Ken Choi, chief operating officer for I.L. Creations in Rockville, has a good idea what federal workers like to eat. The food service company runs cafeterias at the Energy Department, the Eisenhower Executive Office Building and the State Department, and while I.L. Creations has been touted for its healthful offerings, Choi knows that some of his most popular items include foods dipped in a hot-oil bath: fried chicken, fried catfish and french fries.
Which explains why I.L. Creations’ newest government contract presents such a challenge. The Agriculture Department — the agency tasked with, among other things, improving public health — made a groundbreaking decision last year when soliciting bids for cafeteria vendors at its headquarters: The USDA would go fryer-less. As in not a single deep-fat fryer in the department’s Whitten and South building cafeterias, which every month serve more than 40,000 people , including members of the public.
And that’s just the most obvious change at the revamped USDA cafeterias, which debut today. The agency — one of the chief architects of the Dietary Guidelines for Americans, which counsels citizens to reduce their intake of red meat and salt — has fully embraced its own recommendations (possibly this time without alienating lawmakers from livestock states who were furious last year over the USDA’s suggestion that employees avoid meat one day a week).
The new USDA cafeterias will automatically serve diners 100 percent whole-wheat breads and pastas unless customers specifically ask for white-bread slices or some other option. One station in the main cafeteria in the South Building will prepare food that conforms to the low-sodium, low-fat, low-cholesterol and low-calorie requirements of the Dietary Guidelines for Americans; the station will also display a daily MyPlate example to model the basics of a proper meal — not that anyone will be required to follow it.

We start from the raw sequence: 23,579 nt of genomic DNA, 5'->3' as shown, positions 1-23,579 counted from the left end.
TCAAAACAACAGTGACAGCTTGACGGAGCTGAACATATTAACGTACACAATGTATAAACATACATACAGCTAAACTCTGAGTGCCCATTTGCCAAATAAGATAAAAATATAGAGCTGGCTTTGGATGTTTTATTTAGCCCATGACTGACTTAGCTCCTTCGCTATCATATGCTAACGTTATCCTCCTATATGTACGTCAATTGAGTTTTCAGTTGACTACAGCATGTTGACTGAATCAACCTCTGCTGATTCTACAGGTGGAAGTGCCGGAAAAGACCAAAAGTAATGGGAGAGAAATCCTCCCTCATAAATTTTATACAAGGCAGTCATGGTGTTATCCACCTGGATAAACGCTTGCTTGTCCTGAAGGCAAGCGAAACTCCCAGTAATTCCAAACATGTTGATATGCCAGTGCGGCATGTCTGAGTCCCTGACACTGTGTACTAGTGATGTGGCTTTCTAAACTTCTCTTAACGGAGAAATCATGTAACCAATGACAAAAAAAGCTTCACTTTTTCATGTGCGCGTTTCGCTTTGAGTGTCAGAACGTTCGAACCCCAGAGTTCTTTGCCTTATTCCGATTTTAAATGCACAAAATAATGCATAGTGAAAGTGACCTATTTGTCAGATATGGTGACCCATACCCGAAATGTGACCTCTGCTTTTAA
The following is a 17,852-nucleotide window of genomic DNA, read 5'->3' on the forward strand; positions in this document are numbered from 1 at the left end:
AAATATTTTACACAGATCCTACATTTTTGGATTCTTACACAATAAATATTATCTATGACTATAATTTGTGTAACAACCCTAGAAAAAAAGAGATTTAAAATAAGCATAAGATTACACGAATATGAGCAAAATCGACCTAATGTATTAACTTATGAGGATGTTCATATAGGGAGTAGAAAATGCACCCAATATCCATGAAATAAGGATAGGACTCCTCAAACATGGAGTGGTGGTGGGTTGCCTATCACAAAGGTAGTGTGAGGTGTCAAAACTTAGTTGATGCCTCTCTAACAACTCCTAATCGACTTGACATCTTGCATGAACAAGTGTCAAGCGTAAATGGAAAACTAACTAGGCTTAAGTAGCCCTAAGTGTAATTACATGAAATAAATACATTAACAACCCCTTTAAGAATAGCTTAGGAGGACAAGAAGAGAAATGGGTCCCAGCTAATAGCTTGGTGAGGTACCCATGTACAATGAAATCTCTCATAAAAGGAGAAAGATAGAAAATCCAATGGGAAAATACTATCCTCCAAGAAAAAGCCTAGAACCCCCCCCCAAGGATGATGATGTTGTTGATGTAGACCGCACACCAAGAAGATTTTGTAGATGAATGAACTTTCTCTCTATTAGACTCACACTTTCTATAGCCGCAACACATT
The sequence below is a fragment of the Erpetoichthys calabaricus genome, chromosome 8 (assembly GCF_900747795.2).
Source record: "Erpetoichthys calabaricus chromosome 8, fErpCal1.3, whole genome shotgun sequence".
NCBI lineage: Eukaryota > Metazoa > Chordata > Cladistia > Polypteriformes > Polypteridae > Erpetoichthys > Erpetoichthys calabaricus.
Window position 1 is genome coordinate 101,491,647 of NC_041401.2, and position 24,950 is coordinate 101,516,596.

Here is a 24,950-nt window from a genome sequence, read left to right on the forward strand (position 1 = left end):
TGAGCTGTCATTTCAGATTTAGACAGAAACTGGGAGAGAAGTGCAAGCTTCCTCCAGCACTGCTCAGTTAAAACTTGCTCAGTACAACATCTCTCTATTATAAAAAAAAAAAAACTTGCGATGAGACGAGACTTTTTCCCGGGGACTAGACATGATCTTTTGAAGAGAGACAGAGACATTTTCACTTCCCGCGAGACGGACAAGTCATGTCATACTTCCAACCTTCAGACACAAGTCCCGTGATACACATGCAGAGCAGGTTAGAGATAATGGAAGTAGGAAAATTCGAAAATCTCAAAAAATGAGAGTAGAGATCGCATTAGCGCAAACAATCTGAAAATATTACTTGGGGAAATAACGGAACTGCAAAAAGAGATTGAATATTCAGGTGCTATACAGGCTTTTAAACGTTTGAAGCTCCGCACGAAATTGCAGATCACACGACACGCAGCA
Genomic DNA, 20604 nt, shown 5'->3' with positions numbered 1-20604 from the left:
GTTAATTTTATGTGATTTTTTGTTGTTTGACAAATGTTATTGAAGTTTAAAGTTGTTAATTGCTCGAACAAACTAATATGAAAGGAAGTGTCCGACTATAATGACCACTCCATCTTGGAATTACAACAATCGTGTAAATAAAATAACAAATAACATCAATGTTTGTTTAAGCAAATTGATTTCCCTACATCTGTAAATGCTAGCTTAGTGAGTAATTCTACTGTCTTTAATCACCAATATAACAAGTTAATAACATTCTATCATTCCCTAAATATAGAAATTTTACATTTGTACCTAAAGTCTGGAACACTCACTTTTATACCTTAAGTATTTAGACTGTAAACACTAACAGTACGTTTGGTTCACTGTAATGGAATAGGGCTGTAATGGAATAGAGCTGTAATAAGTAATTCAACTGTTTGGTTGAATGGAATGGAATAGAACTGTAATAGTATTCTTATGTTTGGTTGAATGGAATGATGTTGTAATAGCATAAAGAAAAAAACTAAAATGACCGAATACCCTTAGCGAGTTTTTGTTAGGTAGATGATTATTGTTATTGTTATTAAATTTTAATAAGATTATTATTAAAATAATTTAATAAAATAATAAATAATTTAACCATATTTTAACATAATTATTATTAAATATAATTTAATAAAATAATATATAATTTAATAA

There will even be a full-time dietitian on-site to answer employee questions, which Choi believes is key in the transition to a fryer-less world. After all, USDA workers can easily sidestep the whole healthful-eating program; they could, for example, take a short trip down Independence Avenue to the Energy Department cafeteria, where the deep fryers are still bubbling.
“I think it’s really vital that we have education,” Choi said. “Because you can’t just give them a different option that’s healthy and tell them to buy it and eat it.”
The federal government had already been moving in a more healthful direction with its cafeterias, part of the Obama administration’s mission to shrink the American waistline. About three years ago, as part of a plan to improve the nutrition and sustainability of the food served to government workers, the General Services Administration, which contracts with vendors at 32 federal cafeterias in this region, banned trans fats and limited deep-fried entrees “to no more than one choice per day.”
The GSA also started requiring vendors to reduce sodium levels across the board: 230 milligrams or less for vegetable dishes and 480 milligrams or less for 40 percent of the remaining dishes on the menu. (The Dietary Guidelines for Americans recommends less than 2,300 milligrams of sodium per day for people without hypertension or other health problems.) What’s more, the GSA mandates that 25 percent of a vendor’s product line be organic, local or sustainably grown.